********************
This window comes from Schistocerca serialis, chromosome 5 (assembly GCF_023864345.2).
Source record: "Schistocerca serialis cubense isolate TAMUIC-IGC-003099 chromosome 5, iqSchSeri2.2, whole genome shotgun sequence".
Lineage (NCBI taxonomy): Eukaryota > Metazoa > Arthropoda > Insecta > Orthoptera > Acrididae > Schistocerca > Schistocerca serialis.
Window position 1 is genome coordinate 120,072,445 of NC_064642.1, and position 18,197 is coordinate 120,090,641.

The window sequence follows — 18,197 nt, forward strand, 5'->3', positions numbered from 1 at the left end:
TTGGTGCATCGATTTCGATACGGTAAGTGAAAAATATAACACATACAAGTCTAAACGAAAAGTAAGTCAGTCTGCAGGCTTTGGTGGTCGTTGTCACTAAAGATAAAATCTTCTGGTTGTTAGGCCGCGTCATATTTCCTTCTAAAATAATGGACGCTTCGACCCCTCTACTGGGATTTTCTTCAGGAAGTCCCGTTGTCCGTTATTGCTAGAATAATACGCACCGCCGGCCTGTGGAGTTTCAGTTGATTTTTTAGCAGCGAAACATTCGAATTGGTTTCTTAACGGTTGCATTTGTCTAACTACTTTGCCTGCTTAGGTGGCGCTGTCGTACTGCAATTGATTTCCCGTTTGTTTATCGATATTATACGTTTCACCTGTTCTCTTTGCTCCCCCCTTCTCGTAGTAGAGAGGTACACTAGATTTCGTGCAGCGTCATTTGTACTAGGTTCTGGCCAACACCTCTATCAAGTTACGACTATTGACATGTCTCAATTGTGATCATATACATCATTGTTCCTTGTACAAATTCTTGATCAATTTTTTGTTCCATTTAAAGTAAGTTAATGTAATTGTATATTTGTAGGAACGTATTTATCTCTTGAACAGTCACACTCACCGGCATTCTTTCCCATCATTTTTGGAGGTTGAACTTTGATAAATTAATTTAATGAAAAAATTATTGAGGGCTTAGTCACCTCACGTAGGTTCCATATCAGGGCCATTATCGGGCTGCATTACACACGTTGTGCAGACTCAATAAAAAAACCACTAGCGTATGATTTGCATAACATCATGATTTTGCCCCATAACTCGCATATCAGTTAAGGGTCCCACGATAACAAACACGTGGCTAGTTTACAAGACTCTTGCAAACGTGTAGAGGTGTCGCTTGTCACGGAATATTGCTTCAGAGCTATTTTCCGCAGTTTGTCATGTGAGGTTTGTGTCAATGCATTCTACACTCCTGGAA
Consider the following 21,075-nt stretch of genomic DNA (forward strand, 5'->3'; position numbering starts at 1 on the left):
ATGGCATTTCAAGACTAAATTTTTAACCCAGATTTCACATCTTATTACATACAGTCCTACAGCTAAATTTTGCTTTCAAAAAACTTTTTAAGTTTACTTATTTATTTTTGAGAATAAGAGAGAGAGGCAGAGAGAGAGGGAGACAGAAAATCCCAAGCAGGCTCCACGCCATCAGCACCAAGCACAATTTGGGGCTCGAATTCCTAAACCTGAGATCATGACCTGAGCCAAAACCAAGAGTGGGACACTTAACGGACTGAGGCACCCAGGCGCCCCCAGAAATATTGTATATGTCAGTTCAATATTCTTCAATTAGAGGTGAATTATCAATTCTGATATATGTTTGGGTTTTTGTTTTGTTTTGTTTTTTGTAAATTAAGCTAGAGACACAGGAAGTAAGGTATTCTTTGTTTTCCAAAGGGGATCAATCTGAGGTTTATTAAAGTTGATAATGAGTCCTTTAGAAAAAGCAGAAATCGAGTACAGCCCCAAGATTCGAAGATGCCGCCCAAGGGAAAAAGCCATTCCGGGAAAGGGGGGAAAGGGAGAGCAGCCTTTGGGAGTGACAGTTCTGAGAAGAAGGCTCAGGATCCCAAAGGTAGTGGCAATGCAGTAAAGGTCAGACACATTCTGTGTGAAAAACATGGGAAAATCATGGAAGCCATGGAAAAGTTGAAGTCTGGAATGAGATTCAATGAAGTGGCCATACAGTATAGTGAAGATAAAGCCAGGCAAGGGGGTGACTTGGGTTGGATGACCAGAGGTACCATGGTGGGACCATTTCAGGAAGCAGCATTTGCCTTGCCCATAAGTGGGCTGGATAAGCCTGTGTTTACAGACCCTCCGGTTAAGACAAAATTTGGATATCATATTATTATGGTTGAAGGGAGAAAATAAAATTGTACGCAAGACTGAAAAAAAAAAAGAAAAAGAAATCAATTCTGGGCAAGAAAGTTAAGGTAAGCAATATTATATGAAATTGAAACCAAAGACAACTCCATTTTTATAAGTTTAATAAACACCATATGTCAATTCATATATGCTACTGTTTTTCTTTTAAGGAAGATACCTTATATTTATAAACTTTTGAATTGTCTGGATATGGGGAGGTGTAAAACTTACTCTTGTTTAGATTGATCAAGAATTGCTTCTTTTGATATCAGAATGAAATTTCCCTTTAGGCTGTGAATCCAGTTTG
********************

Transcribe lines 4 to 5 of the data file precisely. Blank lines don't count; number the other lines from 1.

Window position 1 is genome coordinate 120,072,445 of NC_064642.1, and position 18,197 is coordinate 120,090,641.

The window sequence follows — 18,197 nt, forward strand, 5'->3', positions numbered from 1 at the left end: